I keep seeing things pointed out in the posts above that I noticed when I was reading, but didn't really notice, if you know what I mean. There's a lot of very focused reading going on of what's there on the page. A very good thing.

Slott is a fine writer, who's interested in a bit more than just reheating what's been done before, so it's worth pulling at these comics to see what comes out.

Even Slott's silences are eloquent.

As when Pym is asked on the bus what happens to kids who fail basic training. (I think that's the question.) Pym just stares dolefully out of the page at the reader. That's all the stuff Marvel is refusing to tell us about this new status quo right there.

Are they shipped off to 42 for a lifetime of solitary confinement? Traumatically divested of their powers? Gently coached by the likes of Moonstar into being productive non-paramilitary members of society? This lack of clarity is the foundation of a lot of Civil War and beyond fanboy arguments. For various reasons, to do with allowing their writers freedom depending on the story they were telling and not enraging the blues or the reds too much, Marvel's silence was as complete as Pym's.

Slott just twists the knife by having Marvel's poster-boy for failure be the one who has to field the question.
I'm sure we're not done with the Guantlet discussion. Initially I thought of him as a cardboard cutout of a drill instructor. And to some extent he is. But he is a polarizing figure and as you can tell worthy of discussion. However I'm going to move on from him, for now. I think I'll save any more of my input on him when he reapears again later on in the series. If I remember correctly we'll see him in the Annual in a story of how he received his weapon.

I want to talk about another character that struck me wrong in this series. That would be War Machine. We all know Jim Rhodes is a military man, through and through. He seemed more like the Gauntlet and Gyrich than the Rhodey we all know and love. He just cold and distant. I haven't read a lot of War Machine but he's a character I've always liked. I know he butts heads with his buddy Tony Stark a lot. It makes sense he'd be supportive of the initiative but I always figured he had more of a compassionate side that was is being portaryed here. I feel that he's out of character here. John and/or Figs, do you have any input on Rhodey's involvement thus far in the series?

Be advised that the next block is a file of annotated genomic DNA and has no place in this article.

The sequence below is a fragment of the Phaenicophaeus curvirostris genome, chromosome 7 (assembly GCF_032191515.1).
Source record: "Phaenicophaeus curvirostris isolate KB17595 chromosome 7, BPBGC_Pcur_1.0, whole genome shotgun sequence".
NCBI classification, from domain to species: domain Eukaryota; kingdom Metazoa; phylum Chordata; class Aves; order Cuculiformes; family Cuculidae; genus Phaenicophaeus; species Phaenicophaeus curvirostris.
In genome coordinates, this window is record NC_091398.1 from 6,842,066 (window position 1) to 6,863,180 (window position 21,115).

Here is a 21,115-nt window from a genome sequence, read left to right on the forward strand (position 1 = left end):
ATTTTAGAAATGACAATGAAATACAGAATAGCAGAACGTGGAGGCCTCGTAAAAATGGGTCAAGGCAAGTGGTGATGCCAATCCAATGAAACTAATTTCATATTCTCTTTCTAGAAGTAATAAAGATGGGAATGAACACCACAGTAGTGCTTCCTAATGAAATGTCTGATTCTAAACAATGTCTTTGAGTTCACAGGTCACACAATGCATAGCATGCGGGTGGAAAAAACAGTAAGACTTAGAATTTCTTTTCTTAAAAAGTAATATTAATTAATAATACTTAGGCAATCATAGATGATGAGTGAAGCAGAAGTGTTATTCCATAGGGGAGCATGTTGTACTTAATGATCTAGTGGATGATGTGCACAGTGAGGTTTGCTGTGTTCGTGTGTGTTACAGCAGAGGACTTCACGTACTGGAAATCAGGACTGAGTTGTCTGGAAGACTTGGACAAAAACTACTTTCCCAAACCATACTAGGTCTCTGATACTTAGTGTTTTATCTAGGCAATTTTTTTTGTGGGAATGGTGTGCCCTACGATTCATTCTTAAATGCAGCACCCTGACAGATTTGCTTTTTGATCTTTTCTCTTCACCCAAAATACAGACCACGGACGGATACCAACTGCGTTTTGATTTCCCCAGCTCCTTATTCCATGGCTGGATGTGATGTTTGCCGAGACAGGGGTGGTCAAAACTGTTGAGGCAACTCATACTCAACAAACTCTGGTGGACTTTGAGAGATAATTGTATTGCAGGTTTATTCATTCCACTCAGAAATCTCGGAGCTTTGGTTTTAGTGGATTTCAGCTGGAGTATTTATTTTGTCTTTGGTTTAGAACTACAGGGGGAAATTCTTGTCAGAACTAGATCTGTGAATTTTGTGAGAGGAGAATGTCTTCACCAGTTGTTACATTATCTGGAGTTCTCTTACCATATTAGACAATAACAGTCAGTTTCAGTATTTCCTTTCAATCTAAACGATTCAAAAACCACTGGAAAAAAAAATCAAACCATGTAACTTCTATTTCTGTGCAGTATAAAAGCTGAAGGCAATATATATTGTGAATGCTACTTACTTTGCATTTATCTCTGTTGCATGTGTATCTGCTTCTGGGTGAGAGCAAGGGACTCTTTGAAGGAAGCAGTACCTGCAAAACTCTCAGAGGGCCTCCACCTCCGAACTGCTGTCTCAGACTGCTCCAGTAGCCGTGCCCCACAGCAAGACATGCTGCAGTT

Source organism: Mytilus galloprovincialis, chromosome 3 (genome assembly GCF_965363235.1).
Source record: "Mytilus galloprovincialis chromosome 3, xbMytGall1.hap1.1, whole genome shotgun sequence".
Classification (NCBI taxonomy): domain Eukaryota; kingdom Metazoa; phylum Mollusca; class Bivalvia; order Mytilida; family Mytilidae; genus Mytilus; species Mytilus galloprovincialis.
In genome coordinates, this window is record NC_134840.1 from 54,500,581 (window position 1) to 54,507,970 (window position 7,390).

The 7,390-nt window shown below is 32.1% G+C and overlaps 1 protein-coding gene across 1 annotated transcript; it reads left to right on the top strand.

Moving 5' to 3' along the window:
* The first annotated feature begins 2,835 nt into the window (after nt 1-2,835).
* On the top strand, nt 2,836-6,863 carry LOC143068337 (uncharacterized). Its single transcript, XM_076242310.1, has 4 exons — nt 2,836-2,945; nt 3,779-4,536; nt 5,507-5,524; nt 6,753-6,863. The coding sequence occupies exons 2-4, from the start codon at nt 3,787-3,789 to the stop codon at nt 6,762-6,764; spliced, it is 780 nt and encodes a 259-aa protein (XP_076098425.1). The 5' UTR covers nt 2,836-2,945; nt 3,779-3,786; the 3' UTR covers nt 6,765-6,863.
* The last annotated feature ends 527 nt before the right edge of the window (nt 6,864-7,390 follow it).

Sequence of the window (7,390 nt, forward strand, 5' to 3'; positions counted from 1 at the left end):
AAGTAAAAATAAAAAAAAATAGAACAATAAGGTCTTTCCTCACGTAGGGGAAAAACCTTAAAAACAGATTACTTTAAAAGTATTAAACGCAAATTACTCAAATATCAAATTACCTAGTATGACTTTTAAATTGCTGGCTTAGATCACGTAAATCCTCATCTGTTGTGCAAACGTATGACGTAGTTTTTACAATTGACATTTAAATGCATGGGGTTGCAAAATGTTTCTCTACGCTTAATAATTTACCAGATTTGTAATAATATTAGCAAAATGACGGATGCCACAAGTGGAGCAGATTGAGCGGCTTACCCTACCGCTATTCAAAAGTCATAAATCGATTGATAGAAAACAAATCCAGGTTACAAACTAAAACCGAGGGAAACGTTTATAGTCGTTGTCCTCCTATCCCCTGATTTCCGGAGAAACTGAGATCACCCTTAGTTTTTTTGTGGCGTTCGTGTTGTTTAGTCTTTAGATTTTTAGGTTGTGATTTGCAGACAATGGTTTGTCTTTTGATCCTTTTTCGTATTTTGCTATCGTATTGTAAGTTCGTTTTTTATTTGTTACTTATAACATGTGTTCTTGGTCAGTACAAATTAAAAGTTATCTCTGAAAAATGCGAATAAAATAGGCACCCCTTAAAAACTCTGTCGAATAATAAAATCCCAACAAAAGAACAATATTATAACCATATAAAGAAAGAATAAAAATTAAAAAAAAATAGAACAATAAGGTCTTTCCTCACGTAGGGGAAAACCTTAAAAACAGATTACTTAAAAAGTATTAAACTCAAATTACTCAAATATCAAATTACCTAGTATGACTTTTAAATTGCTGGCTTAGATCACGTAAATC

Another character that is a big part throughout the series is Justice. He's a character that I was unfamiliar with. While he's the moral conscious of the Initiative, I feel he's too much of a bleeding heart for my tastes at this point. He eventually grows on me as the series. While he seems to object to what's going on in the camp he is the one who lead the kids in a session where they get pummeled by the Thing.
I keep seeing things pointed out in the posts above that I noticed when I was reading, but didn't really notice, if you know what I mean. There's a lot of very focused reading going on of what's there on the page. A very good thing.
I'm experiencing the same dilema, it's a welcomed dilema. These first 6 issues were really jammed packed with all sorts of things that warrant at least a second reading.

Even Slott's silences are eloquent.
Right, you are! There's a lot of silence in these issues that really convey the message. I say that Caselli gets credit to, you can just tell what the character is thinking by the expression on his/her face. There's one scene in particular. In issue 2 when the cadets are headed to Texas via the Negative Zone, War Machine explains that the prison is a place that if you enter, you're not getting out. We see a small panel that's a close-up on Hardball's face. It's a look of concern. At this point we know nothing of Hardball except he's a bit of a jerk. He hasn't turned traitor yet, We don't know his back story, yet. All this panel looks like to us is a scared kid. He's just seen a fellow cadet killed, he's seen another get their powers stripped away, he's verbally abused by a drill instructor and now he's sent off to an epic battle. For all we know this is just a scared kid. And this early that's probably all he is. But I think this is Slott's subtle way of telling us that this character in particular is in for one heck of a roller coaster ride.
These first 6 issues were really jammed packed with all sorts of things that warrant at least a second reading.

Did you say you were going to do a week on each collection? That sounds about right. There's a lot of stuff here. There's still more stuff in issue one that I'd like to mention.